When FBI agents searched Harold Martin’s Maryland property in the fall of 2016, they found classified documents, including top-secret level material, scattered around his home, car and warehouse.
The former National Security Agency contractor did not dispute the allegations and eventually pleaded guilty in 2019, calling his actions “wrong, illegal and highly questionable.” Admitted. But his statement of repentance and guilty plea for a single charge of willful retention of defense intelligence did not escape the harsh penalty of nine years in prison.
The resolution of the case looms as an ominous signpost to a legal crisis. playing cards It could face 37 felonies, 31 of which are espionage enacted in the same century it was used to prosecute Martin and other defendants for allegedly illegally retaining classified documents. It is based on law. Even many who pleaded guilty and took responsibility, like Martin, have been sentenced to years in prison.
“When they decide to pursue cases of willful mismanagement, it’s to send a message that we take these cases very seriously,” said defense counsel and former attorney Michael Zweiback. said Mr. Department of Justice Prosecutor. “They are almost always seeking a prison sentence.”
It is not known how long the former president could face prison sentences if convicted, and such decisions would ultimately be up to the trial judge, but this In that case, a judge appointed by President Trump who has already indicated his willingness to rule in his favor will decide. It’s also difficult to know how much other factors, such as the logistical and political complexities of imprisoning a former president, play a role.
Violations of the Espionage Act are punishable by up to 10 years in prison, but first-time federal offenders rarely come close to the maximum. But besides storage, prosecutors have also identified multiple exacerbating factors in Trump’s alleged conduct, enlisting the help of others, including lawyers and aides, to hide records from investigators and to visitors. He accuses them of trying to show part of the record. Other charges on the indictment carry a maximum sentence of 20 years in prison, including conspiracy to obstruct justice.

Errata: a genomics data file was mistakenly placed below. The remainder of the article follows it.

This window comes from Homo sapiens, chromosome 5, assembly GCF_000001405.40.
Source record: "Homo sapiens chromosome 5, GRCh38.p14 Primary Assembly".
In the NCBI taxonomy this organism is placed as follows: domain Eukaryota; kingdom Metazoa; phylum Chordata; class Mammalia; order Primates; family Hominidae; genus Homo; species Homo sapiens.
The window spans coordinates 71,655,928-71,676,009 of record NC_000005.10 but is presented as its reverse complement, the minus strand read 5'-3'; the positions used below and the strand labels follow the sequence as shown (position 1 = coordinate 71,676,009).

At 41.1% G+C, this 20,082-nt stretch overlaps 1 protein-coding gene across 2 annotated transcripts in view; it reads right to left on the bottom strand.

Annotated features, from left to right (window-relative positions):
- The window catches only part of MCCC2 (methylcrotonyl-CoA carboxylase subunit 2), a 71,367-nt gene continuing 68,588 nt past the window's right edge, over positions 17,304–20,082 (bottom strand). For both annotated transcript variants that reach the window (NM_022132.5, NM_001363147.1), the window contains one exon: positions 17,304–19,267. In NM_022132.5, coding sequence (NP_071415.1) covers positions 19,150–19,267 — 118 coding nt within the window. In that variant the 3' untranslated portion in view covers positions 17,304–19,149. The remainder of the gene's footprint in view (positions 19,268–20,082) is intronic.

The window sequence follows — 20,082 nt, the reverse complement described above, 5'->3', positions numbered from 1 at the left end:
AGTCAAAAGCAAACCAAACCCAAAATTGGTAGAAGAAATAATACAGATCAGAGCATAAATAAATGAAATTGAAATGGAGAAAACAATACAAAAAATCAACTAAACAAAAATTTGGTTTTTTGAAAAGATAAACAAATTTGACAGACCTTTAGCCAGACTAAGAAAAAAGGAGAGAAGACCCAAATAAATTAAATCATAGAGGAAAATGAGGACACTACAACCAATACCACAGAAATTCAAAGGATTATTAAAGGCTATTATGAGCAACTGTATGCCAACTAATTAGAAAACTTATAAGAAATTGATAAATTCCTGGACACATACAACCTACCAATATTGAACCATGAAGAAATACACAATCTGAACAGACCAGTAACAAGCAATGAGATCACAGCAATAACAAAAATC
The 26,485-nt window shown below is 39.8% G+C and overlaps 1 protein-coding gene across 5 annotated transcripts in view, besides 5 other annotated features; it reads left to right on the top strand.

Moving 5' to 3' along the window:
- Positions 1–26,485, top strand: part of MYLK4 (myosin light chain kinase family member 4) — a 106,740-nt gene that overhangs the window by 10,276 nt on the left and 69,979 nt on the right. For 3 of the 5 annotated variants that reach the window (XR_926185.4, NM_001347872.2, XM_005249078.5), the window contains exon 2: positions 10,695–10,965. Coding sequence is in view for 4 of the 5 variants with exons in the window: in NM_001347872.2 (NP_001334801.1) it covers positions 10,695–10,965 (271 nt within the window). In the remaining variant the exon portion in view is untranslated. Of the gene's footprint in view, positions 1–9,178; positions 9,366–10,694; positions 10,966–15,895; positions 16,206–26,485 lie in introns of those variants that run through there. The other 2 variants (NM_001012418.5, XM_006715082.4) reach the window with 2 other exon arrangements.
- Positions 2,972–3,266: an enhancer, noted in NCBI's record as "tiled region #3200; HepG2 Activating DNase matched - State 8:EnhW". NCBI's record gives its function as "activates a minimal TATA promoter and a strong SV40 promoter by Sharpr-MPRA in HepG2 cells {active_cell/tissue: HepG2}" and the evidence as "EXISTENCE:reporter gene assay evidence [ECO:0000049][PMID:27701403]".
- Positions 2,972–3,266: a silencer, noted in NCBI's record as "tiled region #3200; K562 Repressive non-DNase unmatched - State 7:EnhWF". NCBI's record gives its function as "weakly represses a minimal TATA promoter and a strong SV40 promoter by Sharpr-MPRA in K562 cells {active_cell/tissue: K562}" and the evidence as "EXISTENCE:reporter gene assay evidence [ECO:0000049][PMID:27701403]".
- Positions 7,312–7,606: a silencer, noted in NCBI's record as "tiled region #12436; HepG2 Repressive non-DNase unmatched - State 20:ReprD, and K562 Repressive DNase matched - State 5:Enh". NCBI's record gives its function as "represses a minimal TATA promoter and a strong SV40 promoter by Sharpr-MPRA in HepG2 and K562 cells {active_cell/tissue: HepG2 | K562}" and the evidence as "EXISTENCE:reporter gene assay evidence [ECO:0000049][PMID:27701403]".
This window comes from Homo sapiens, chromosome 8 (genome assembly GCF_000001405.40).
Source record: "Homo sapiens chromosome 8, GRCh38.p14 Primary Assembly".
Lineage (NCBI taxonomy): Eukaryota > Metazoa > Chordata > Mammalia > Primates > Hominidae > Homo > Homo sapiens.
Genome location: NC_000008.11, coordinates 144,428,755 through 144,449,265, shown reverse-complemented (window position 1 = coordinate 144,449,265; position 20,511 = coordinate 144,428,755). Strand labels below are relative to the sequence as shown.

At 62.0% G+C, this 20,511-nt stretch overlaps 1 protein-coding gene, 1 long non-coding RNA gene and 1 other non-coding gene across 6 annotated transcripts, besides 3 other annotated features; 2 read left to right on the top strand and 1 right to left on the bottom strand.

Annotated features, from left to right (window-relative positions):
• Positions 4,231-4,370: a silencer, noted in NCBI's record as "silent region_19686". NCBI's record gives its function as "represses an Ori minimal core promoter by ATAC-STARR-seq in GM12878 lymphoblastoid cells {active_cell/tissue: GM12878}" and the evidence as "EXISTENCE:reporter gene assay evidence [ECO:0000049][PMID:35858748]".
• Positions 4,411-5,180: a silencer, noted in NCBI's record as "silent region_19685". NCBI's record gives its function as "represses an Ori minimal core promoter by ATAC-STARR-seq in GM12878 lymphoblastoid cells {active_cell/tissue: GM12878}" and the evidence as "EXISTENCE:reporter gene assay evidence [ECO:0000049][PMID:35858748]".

In recent years, Justice Department prosecutors have applied espionage law provisions against various defendants, including a West Virginia woman who kept NSA documents related to foreign government military and political affairs. Elizabeth Jo Shirley pleaded guilty to willful imprisonment charges in 2020 and was sentenced to eight years in prison.
Earlier this month, a retired Air Force intelligence officer named Robert Burcham was sentenced to three years in prison after pleading guilty to keeping classified files in his home, overseas officers’ quarters, and a storage pod in his driveway.
Many of the defendants have pleaded guilty without going to trial, but not all have gone to prison. President Trump, who also faces hush-money-related charges in New York state court, has shown no signs of a plea bargain and has vigorously maintained that he is innocent, accusing the Justice Department of special counsel. is personally attacking jack smith Hours after appearing in Miami federal court on Tuesday.
Despite the details of the indictment, Trump has several avenues to challenge the charges.